A. The Present or Threatened Destruction, Modification, or Curtailment of Its Habitat or Range

Habitat modification, in the form of degraded water quality and quantity and disturbance of spring sites, is the primary threat to the Georgetown and Salado salamanders. Water quality degradation in salamander habitat has been cited in several studies as the top concern for closely related salamander species in the central Texas region (Chippindale et al. 2000, pp. 36, 40, 43; Hillis et al. 2001, p. 267; Bowles et al. 2006, pp. 118-119; O'Donnell et al. 2006, pp. 45-50). The Georgetown and Salado salamanders spend their entire life cycle in water. They have evolved under natural aquifer conditions both underground and as the water discharges from natural spring outlets. Deviations from high water quality and quantity have detrimental effects on salamander ecology because the aquatic habitat can be rendered unsuitable for salamanders by changes in water chemistry and flow patterns. Substrate modification is also a major concern for aquatic salamander species (City of Austin (COA) 2001, pp. 101, 126; Geismar 2005, p. 2; O'Donnell et al. 2006, p. 34). Unobstructed interstitial space is a critical component to the surface habitat for both the Georgetown and Salado salamander species, because it provides cover from predators and habitat for their macroinvertebrate prey items within surface sites. When the interstitial spaces become compacted or filled with fine sediment, the amount of available foraging habitat and protective cover for salamanders with these behaviors is reduced, resulting in population declines (Welsh and Ollivier 1998, p. 1,128; Geismar 2005, p. 2; O'Donnell et al. 2006, p. 34).

Threats to the habitat of the Georgetown and Salado salamanders (including those that affect water quality, water quantity, or the physical habitat) may affect only the surface habitat, only the subsurface habitat, or both habitat types. For example, substrate modification degrades the surface springs and spring-runs but does not impact the subsurface environment within the aquifer, while water quality degradation can impact both the surface and subsurface habitats, depending on whether the degrading elements are moving through groundwater or are running off the ground surface into a spring area (surface watershed). Our assessment of water quality threats from urbanization is largely focused on surface watersheds because of the limited information available on subsurface flows and drainage areas that feed into the spring and cave locations. An exception to this would be threats posed by chemical pollutants to water quality, which would negatively impact both surface and subsurface habitats. These recharge areas are additional pathways for impacts to the Georgetown and Salado salamanders to happen that we are not able to precisely assess at each known salamander site. However, we can consider urbanization and various other sources of impacts to water quality and quantity over the larger recharge zone to the aquifer (as opposed to individual springs) to assess the potential for impacts at salamander sites.

The threats under Factor A will be presented in reference to stressors and sources. We consider a stressor to be a physical, chemical, or biological alteration that can induce an adverse response from an individual salamander. These alterations can act directly on an individual or act indirectly on an individual through impacts to resources the species requires for feeding, breeding, or sheltering. A source is the origin from which the stressor (or alteration) arises. The majority of the discussion below under Factor A focuses on evaluating the nature and extent of stressors and their sources related to urbanization, the primary source of water quality degradation, within the ranges of the Georgetown and Salado salamander species. Additionally, other stressors causing habitat destruction and modification, including water quantity degradation and physical disturbance to surface habitat, will be addressed.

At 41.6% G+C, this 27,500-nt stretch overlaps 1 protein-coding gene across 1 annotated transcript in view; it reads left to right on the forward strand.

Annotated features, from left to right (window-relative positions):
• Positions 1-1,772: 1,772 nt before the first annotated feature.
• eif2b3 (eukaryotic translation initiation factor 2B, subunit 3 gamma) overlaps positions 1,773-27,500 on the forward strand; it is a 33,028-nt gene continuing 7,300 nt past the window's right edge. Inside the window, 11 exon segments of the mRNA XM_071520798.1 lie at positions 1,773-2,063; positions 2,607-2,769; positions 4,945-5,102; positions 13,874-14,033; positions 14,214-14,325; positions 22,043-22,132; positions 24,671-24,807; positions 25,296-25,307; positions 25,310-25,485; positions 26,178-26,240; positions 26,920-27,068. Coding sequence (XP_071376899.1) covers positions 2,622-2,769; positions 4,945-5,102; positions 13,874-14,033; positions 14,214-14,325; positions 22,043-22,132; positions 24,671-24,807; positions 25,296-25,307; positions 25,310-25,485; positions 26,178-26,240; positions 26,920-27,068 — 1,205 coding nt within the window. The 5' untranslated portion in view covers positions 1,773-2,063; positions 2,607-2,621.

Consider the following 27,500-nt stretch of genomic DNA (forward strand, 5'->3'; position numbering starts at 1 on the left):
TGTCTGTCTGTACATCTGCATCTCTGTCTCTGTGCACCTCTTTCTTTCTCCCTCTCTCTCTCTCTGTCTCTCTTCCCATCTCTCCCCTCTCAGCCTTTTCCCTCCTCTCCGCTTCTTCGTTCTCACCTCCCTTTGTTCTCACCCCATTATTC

Throughout the threats discussion below, we have provided references to studies or other information available in our files that evaluate threats to the Georgetown and Salado salamanders that are occurring or are likely to occur in the future given the considerable human population growth that is projected for the areas known to be occupied by these species. Establishing causal relationships between environmental stressors and observed effects in organisms is difficult because there are no widely accepted and proven approaches for determining such relationships and because experimental studies (either in the laboratory or the field) on the effects of each stressor on a particular organism are rare.

In the field of aquatic ecotoxicology, it is common practice to apply the results of experiments on common species to other species that are of direct interest (Caro et al. 2005, p. 1,823). In addition, the field of conservation biology is increasingly relying on information about substitute species to predict how related species will respond to stressors (for example, see Caro et al. 2005 pp. 1,821-1,826; Wenger 2008, p. 1,565). In instances where information was not available for the Georgetown and Salado salamander specifically, we have provided references for studies conducted on similarly related species, such as the Jollyville Plateau salamander (Eurycea tonkawae) and Barton Springs salamander (Eurycea sosorum), which occur within the central Texas area, and other salamander species that occur in other parts of the United States. The similarities among these species may include: (1) A clear systematic (evolutionary) relationship (for example, members of the Family Plethodontidae); (2) shared life-history attributes (for example, the lack of metamorphosis into a terrestrial form); (3) similar morphology and physiology (for example, the lack of lungs for respiration and sensitivity to environmental conditions); (4) similar prey (for example, small invertebrate species); and (5) similar habitat and ecological requirements (for example, dependence on aquatic habitat in or near springs with a rocky or gravel substrate). Depending on the amount and variety of characteristics in which one salamander species can be analogous to another, we used these similarities as a basis to infer further parallels in how a species or population may respond or be affected by a particular source or stressor.